cial airlines is when a plane is
delayed or canceled, commercial
airlines have more planes at
their disposal.
"Charters have really gotten
much better," said Mr. Singer,
who uses HMHF, Keytours and
Travel Charter, a Troy-based
charter wholesaler that offers
travel packages to Europe and
vacation destinations outside

"People are
realizing the value
and credibility of
charters."

Michael Fayne

the United States. "These air-
lines don't want to be an incon-
venience to people because it's
their reputation that suffers.
Most people don't realize the
charter wholesale companies
lease the planes; they don't fly
them."
HMHF uses commercial and
charter airlines such as Leisure
Air and Sun Country. Keytours
and Travel Charter send their
passengers on American Trans
Air. Travel Charter also employs
commercial airlines.

Spirit Airlines, Inc., a Detroit-
based air carrier which was orig-
inally conceived as a tour
operator under the name Char-
ter One, acquired a fleet of air-
craft and recently became a
scheduled air carrier.
Now, the airline goes to Flori-
da and offers packages to At-
lantic City, including casino day
trips.
Tour operators agree compe-
tition in the Detroit market is
fierce and meeting consumer de-
mand can be challenging.
"Everyone is really cost-con-
scious so we have to keep our
price as low as possible but still
make money. We are very aware
of what other operators are do-
ing," Mr. Cockburn said "For ex-
ample, people who go to Vegas
are so cost-conscious that if there
is a $5 difference in price be-
tween packages, that makes all
the difference."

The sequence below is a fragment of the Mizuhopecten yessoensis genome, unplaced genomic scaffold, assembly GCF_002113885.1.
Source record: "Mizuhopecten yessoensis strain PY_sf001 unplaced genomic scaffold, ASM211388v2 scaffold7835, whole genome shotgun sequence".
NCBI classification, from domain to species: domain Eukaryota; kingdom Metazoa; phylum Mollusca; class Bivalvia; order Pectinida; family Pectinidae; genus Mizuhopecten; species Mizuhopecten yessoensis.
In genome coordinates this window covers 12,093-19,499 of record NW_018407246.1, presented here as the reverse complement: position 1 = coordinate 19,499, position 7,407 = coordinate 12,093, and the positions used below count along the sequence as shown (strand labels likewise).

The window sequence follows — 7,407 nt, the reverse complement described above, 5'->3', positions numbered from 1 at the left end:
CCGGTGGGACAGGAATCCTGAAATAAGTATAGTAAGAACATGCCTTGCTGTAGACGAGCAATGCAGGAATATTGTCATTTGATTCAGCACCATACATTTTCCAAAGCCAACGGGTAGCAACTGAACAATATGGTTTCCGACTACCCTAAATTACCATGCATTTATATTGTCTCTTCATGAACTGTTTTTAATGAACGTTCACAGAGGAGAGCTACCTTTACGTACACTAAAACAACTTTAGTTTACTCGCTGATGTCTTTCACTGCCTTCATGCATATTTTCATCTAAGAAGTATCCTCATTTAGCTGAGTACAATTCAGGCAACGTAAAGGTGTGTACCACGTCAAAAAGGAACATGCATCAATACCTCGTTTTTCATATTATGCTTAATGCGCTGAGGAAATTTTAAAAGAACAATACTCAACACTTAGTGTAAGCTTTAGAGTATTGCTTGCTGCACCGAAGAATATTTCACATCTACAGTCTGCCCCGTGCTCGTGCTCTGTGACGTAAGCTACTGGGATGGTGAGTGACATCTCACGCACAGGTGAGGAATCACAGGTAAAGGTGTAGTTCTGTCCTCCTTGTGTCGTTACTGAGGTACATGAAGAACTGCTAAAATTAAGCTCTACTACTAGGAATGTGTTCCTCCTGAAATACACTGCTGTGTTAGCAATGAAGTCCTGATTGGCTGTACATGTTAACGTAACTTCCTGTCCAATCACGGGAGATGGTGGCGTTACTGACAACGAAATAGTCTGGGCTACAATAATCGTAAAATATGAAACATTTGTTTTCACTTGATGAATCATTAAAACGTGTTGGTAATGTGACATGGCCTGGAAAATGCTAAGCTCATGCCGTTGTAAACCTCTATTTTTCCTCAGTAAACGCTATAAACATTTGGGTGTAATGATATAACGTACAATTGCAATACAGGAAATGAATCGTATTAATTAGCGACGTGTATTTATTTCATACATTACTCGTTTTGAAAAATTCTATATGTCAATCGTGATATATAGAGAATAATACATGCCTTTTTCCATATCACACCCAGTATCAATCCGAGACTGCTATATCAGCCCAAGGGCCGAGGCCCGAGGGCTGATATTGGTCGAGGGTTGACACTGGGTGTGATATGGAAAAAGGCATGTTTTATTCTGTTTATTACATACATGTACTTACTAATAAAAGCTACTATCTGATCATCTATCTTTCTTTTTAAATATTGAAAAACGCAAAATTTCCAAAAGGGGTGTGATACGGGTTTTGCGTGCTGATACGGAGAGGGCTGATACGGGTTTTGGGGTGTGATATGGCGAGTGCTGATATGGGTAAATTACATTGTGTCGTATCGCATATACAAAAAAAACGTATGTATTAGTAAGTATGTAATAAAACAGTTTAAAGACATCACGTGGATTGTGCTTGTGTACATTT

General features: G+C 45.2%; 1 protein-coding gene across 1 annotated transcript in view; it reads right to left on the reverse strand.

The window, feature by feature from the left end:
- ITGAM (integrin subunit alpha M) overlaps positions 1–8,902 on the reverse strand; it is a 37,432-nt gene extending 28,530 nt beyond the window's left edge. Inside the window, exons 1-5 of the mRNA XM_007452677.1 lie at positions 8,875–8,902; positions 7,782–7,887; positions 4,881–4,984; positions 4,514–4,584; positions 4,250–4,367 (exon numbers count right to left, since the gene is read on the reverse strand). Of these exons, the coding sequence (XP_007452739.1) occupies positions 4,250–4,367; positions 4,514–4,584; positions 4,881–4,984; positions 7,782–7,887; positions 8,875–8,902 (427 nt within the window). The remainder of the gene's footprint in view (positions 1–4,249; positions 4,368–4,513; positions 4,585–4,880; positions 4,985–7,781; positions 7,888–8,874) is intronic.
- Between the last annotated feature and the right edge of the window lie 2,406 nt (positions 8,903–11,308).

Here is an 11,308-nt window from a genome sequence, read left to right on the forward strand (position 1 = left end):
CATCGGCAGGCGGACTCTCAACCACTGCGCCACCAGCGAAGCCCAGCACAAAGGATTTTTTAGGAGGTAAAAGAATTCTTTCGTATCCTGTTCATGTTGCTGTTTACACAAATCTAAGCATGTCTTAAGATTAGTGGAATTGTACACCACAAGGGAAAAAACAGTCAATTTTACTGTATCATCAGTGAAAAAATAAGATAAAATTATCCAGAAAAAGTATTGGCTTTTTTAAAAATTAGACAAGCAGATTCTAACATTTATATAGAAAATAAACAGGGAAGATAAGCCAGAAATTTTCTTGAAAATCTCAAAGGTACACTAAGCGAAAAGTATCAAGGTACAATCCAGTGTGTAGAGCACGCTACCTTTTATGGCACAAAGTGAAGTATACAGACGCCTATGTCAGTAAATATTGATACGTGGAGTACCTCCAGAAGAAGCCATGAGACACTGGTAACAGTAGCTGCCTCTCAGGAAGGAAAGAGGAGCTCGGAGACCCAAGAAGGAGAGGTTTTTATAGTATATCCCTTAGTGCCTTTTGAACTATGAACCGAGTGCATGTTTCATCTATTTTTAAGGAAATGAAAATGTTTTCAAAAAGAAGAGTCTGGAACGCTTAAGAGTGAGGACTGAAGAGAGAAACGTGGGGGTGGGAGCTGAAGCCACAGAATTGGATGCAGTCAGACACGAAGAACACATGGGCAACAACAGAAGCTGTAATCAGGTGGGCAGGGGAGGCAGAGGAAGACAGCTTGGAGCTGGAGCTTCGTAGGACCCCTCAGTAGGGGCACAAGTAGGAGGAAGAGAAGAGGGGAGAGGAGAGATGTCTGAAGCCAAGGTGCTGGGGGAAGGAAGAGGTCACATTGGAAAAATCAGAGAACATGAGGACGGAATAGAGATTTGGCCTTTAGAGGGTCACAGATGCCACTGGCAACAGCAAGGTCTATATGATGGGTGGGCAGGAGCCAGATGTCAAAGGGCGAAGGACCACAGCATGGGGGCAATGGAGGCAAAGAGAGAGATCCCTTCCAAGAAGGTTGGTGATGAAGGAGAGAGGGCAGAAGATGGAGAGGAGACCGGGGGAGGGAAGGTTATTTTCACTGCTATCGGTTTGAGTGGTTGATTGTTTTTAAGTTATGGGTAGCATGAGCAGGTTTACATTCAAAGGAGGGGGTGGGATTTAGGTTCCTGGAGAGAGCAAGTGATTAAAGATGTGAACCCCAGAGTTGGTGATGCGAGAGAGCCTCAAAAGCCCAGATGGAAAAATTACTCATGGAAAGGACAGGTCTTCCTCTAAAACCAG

Mr. Fayne said the way
HMIFIF competes in the market
is not only through selling trips
to standard charter destinations
like Florida, Las Vegas, and
Mexico but offering a variety of
creative packages. HMHF offers
day trips to destinations like At-
lantic City, the Bahamas or New
York for a shopping excursion.

"We try to do things we think
are fun and that people will buy,"
Mr. Fayne said. "I think the
most rewarding thing is just to
think about the fact that we cre-
ated this business. When I go to
the airport and see all the bags
with our luggage tags, it's very
exciting."
The economic outlook has a
significant effect on the travel
business. Mr. Cockburn said
when the economy is bad, Key-
tours books fewer trips. Mr.
Fayne said a bad economy is
beneficial for RMHF because he
believes people still travel but
look for alternative ways to do it.
Other trends those in the trav-
el business have noticed include
more last-minute travel plans
and shorter but more frequent
vacations.
Can tour operators continue
to make travel plans at a dis-
count and still make a profit? Ac-
cording to Mr. Fayne, they can.
"The future looks bright as
long as the scheduled airlines
choose to make a profit and we
will continue to be an alterna-
tive for people who want to
spend less. Because we serve
such a small market, we are not
a threat to the scheduled air-
lines," he said. ❑

Back to Top

© 2020 Regents of the University of Michigan